Chai masala variants may be boiled that long or more – they do contain black tea, but also spices (where the boiling is needed, to extract the flavor from whole spices). The tea decoction this produces does contain all of the bitter compounds, sure – but it is mixed with spices, diluted generously with milk and sugar, and becomes a palatable drink that is nevertheless very different from the coolly and weakly brewed variety you seem to be familiar with.
In fact, it is even possible that the tea was plain black tea, brewed very strongly. Served with plenty of milk and sugar to balance the bitterness, milk tea is a cultural variation. Think of it kinda like coffee, if you want – it is bitter, but it is expected to be – and the tea can be doctored to make it work for the drinker.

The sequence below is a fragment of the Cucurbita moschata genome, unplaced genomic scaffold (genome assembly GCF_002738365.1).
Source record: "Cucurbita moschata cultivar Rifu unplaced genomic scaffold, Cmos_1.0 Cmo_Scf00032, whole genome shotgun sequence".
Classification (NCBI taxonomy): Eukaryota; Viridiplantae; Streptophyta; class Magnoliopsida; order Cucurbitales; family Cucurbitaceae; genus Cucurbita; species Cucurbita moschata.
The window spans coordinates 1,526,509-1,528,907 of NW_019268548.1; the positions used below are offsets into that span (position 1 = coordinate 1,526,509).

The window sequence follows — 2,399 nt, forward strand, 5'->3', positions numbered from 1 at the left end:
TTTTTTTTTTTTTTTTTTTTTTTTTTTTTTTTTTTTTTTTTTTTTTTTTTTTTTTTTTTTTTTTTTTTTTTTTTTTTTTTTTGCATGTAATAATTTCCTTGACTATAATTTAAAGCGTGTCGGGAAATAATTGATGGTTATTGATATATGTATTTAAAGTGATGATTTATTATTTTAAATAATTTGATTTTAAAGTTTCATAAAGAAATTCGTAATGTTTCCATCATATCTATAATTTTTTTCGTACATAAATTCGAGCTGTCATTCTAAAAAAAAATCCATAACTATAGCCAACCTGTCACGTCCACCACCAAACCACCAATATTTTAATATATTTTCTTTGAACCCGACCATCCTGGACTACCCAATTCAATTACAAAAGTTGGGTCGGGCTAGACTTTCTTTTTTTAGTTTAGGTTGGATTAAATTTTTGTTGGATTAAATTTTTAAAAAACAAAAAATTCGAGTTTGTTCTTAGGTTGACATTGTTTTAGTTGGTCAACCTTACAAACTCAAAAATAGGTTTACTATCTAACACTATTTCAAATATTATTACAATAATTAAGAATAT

Tea can be served in lots of different variations, and none are more correct than others – just like some teas are brewed very light and almost flavorless (japanese green, and 15 seconds per brew), and others are brewed to death and sweetened to balance (southern style sweet tea), some are served with milk, sugar, or lemon, and still more are served with salt or butter (tibetan). Boiled milk tea or chai are brewed to death, to extract all the flavor, and served sweet and milky to balance the strength and bitterness – and a weakly brewed tea would be tasteless and vanish in the expected fixings.